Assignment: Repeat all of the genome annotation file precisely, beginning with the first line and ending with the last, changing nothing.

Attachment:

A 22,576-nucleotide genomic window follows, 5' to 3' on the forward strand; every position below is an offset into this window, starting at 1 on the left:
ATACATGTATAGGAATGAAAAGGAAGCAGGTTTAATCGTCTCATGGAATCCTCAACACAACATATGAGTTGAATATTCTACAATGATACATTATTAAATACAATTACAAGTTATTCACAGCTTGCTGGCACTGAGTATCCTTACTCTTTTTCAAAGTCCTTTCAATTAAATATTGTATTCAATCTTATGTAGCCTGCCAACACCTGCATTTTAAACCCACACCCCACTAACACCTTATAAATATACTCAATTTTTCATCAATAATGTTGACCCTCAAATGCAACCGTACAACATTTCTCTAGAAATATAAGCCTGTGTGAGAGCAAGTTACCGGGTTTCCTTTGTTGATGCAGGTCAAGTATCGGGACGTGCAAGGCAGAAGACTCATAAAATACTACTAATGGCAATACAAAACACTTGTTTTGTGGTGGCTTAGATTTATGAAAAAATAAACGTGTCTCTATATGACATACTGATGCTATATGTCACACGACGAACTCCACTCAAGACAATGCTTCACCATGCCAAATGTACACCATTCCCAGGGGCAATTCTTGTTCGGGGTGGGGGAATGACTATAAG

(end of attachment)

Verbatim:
A 22,576-nucleotide genomic window follows, 5' to 3' on the forward strand; every position below is an offset into this window, starting at 1 on the left:
ATACATGTATAGGAATGAAAAGGAAGCAGGTTTAATCGTCTCATGGAATCCTCAACACAACATATGAGTTGAATATTCTACAATGATACATTATTAAATACAATTACAAGTTATTCACAGCTTGCTGGCACTGAGTATCCTTACTCTTTTTCAAAGTCCTTTCAATTAAATATTGTATTCAATCTTATGTAGCCTGCCAACACCTGCATTTTAAACCCACACCCCACTAACACCTTATAAATATACTCAATTTTTCATCAATAATGTTGACCCTCAAATGCAACCGTACAACATTTCTCTAGAAATATAAGCCTGTGTGAGAGCAAGTTACCGGGTTTCCTTTGTTGATGCAGGTCAAGTATCGGGACGTGCAAGGCAGAAGACTCATAAAATACTACTAATGGCAATACAAAACACTTGTTTTGTGGTGGCTTAGATTTATGAAAAAATAAACGTGTCTCTATATGACATACTGATGCTATATGTCACACGACGAACTCCACTCAAGACAATGCTTCACCATGCCAAATGTACACCATTCCCAGGGGCAATTCTTGTTCGGGGTGGGGGAATGACTATAAG